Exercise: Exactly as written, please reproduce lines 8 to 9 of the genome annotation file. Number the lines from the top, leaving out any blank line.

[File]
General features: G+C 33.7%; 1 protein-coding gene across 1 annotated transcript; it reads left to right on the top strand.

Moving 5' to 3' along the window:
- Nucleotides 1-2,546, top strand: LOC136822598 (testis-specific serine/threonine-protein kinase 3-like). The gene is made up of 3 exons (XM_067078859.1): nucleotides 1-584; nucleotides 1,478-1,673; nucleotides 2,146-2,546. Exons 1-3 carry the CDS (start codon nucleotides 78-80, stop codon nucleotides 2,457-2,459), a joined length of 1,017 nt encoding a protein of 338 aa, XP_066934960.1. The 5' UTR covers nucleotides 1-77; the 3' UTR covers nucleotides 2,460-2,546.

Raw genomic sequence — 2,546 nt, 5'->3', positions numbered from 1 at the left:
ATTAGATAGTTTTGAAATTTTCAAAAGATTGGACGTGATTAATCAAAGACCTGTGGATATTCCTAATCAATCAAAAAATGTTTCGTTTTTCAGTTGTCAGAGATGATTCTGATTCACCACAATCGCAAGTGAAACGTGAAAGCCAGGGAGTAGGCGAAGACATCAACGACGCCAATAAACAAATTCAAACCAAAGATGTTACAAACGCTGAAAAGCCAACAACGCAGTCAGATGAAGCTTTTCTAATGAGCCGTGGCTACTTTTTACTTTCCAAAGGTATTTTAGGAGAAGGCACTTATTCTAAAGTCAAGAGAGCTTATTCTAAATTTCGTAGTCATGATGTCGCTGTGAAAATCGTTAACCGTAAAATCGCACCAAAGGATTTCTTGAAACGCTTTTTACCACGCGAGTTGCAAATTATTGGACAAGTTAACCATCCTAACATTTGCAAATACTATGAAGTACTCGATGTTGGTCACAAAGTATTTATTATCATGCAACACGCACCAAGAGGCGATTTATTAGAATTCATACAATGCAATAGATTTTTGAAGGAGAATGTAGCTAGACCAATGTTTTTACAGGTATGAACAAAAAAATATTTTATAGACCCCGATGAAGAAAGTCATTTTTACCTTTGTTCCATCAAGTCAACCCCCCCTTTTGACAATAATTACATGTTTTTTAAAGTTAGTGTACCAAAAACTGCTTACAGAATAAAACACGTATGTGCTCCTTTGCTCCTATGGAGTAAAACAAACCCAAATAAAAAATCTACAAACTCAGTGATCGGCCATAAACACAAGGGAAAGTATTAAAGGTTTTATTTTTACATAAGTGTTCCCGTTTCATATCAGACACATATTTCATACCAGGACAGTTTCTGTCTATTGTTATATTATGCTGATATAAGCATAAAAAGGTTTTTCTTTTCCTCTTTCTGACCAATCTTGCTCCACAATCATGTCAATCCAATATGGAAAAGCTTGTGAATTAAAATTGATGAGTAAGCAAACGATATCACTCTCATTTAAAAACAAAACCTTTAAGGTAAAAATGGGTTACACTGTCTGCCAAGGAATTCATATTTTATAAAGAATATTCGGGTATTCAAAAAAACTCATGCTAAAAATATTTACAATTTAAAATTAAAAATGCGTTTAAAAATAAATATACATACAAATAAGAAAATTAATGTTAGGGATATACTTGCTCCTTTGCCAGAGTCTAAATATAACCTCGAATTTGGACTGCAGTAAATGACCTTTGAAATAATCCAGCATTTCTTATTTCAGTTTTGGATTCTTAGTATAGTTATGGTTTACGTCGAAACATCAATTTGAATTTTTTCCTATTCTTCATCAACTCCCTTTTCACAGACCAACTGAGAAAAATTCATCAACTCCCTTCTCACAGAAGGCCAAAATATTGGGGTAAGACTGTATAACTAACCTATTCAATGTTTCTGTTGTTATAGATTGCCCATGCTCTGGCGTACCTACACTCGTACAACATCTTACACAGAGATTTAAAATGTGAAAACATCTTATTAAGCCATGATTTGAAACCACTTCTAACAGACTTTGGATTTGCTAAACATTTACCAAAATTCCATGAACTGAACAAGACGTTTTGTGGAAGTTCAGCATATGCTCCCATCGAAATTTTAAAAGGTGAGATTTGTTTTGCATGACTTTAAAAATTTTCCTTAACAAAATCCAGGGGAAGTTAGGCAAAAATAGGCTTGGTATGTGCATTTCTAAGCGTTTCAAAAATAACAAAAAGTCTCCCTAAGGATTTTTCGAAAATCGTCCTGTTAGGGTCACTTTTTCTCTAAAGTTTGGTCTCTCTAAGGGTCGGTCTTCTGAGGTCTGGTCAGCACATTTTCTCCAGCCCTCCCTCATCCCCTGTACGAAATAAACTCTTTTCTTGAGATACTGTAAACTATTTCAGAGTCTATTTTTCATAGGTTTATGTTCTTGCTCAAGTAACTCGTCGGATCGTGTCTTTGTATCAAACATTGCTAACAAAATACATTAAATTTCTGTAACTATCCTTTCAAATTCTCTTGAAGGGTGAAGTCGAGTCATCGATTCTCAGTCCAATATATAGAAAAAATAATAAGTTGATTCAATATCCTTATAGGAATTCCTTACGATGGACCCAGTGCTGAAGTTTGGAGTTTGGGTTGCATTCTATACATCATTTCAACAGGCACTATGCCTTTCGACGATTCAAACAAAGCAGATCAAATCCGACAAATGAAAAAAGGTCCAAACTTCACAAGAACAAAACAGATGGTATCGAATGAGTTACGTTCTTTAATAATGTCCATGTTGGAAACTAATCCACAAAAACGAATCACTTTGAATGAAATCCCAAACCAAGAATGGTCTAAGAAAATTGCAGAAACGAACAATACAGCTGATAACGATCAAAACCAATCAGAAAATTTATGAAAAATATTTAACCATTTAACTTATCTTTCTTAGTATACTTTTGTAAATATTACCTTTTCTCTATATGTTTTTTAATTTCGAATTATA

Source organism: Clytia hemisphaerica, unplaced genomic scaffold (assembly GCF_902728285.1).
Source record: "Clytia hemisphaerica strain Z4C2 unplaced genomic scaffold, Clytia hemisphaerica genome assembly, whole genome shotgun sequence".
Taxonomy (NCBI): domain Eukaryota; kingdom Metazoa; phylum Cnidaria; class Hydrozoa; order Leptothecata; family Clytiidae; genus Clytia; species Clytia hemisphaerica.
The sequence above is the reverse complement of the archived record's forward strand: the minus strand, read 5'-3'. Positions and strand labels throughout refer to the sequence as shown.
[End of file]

Taxonomy (NCBI): domain Eukaryota; kingdom Metazoa; phylum Cnidaria; class Hydrozoa; order Leptothecata; family Clytiidae; genus Clytia; species Clytia hemisphaerica.
The sequence above is the reverse complement of the archived record's forward strand: the minus strand, read 5'-3'. Positions and strand labels throughout refer to the sequence as shown.